There is a chance that I will have to take the COVID vaccine in Ramadan. Does taking an injection invalidate the fast?



Islamic Text

No, taking an injection does not invalidate the fast. This is because the injection will not enter the Jowf (digestive tract) of the body. In the Hanafi Madhab a fast is nullified when liquids or solids reach the Jowf.

وَكُلُوا وَاشْرَبُوا حَتَّى يَتَبَيَّنَ لَكُمُ الْخَيْطُ الْأَبْيَضُ مِنَ الْخَيْطِ الْأَسْوَدِ مِنَ الْفَجْرِ ثُمَّ أَتِمُّوا الصِّيَامَ إِلَى اللَّيْلِ

And eat and drink until the white threat becomes distinct from the black thread at dawn. Then complete your fast until the night. (Surah al-Baqarah, 187).

In the Hanafi Madhab something entering the digestive tract (Jowf) or the head invalidates the fast.  Things entering the body from elsewhere do not invalidate the fast, even if they enter the blood stream. Therefore, an injection does not invalidate the fast.

وَلَوْ دَاوَى جَائِفَةً أَوْ آمَّةً بِدَوَاءٍ فَوَصَلَ إلَى جَوْفِهِ أَوْ دِمَاغِهِ أَفْطَرَ (الهداية شرح بداية المبتدي)

If he applies medication to a stomach or head injury and it enters the cavity then the fast is invalidated. (Imam al-Marghinani, al-Hidaayah).

In this Masalah (legal ruling) it is made clear that introducing something, in this case medicine, to a wound will not invalidate the fast, unless it enters the stomach or head itself. So, an injection does not invalidate the fast since it does not enter the head or stomach directly.

The Ayah above shows that eating and drinking invalidates the fast. However there is no evidence to say things entering the body in other ways also invalidates the fast. Thus, it is a lack of evidence that brought the Hanafi scholars to the conclusion that injections and the like do not invalidate the fast. However, the following Hadith also supports the Hanafi position.

قَالَ أَبُو بَكْرٍ: قَالَ: الَّذِي حَدَّثَنِي لَقَدْ رَأَيْتُ رَسُولَ اللَّهِ صَلَّى اللهُ عَلَيْهِ وَسَلَّمَ بِالْعَرْجِ يَصُبُّ عَلَى رَأْسِهِ الْمَاءَ، وَهُوَ صَائِمٌ مِنَ الْعَطَشِ، أَوْ مِنَ الْحَرِّ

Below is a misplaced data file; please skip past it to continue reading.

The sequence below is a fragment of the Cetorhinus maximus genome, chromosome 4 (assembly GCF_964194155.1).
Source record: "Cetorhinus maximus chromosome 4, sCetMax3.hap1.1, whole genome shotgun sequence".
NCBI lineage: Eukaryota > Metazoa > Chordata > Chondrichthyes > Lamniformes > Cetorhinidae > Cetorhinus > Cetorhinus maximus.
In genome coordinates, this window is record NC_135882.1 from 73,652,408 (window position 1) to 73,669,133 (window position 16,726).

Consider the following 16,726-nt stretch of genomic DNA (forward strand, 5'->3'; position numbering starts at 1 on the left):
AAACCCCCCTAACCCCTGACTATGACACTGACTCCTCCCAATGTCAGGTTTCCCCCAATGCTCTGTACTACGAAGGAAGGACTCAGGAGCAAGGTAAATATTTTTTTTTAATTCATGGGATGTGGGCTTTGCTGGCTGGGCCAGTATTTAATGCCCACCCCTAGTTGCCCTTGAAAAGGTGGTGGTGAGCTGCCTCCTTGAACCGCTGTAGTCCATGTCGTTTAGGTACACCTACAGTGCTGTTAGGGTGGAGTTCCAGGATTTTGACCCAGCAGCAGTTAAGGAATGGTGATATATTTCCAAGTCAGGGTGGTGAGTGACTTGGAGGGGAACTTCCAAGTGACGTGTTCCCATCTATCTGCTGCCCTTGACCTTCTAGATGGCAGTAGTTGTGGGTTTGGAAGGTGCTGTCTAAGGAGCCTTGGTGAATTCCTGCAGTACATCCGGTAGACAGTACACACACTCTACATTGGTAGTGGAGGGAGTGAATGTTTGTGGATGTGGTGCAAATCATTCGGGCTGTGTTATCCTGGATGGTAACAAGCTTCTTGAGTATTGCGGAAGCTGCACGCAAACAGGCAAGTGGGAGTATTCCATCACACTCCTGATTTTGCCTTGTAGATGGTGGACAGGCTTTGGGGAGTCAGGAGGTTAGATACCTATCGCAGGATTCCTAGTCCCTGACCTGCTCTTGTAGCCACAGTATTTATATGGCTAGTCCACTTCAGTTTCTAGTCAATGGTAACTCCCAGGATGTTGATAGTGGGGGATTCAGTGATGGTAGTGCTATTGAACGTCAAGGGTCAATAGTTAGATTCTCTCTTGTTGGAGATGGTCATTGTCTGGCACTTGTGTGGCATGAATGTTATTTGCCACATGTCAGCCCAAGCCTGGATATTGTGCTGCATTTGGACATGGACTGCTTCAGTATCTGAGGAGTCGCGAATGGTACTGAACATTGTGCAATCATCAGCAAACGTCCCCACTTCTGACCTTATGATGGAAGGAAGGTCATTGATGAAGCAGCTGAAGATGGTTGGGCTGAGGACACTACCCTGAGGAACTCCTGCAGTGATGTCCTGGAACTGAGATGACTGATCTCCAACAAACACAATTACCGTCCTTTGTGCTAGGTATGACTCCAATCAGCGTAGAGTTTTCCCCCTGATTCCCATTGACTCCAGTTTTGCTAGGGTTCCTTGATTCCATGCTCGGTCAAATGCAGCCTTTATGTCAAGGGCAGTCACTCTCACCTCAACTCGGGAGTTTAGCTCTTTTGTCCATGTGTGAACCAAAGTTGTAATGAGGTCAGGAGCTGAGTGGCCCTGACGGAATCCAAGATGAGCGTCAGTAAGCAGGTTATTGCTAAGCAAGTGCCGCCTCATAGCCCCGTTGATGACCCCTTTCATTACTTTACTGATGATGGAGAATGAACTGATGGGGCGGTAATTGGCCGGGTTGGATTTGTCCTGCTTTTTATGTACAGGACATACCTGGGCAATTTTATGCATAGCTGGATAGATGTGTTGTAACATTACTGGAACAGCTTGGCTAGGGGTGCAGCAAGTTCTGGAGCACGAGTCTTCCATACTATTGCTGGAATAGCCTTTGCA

Abu Bakr (bin Abd al-Rahmaan) said one of the Sahabah informed me that he saw the Prophet ﷺ, at al-Arj, pour water over his head whilst he was fasting, due to thirst or heat. (Abu Dawood 2365, Sahih).

Imam Ali al-Qari mentioned in the commentary of this Hadith that anything entering through the pores of the body will not invalidate the fast.

وَالْمُفْطِرُ الدَّاخِلُ مِنَ الْمَنَافِذِ كَالْمُدْخَلِ وَالْمُخْرَجِ لَا مِنَ الْمَسَامِّ الَّذِي هُوَ جَمِيعُ الْبَدَنِ (مرقاة المفاتيح)

The invalidators of the fast are things that enter through openings, like the place of entry and exit. Not (through) the pores that cover the entire body. (Mirqaat al-Mafateeh).

وَالدَّاخِلُ مِنْ الْمَسَامِّ لَا يُنَافِي كَمَا لَوْ اغْتَسَلَ بِالْمَاءِ الْبَارِدِ (الهداية شرح بداية المبتدي)

Things entering through the pores do not invalidate the fast. Just like a person washing himself with cold water (does not invalidate). (Imam al-Marghinani, al-Hidaayah).

In the above Nusoos (texts) we see that something entering the body through the pores does not nullify the fast. Hanafi scholars considered an injection to be similar to this. Thus, they determined than an injection does not invalidate the fast.

This ruling is incredibly important since many people refrain from fasting as they think the injection they require will nullify the fast. Therefore, they miss out on the great reward and benefit of fasting. More significantly they fail to fulfil a religious obligation.

And Allah (Most High) Knows best.

– Answered by Shaykh Noorud-deen (09.03.2021)

See also:

Hadith about the Prophet ﷺ pouring cold water over himself whilst fasting

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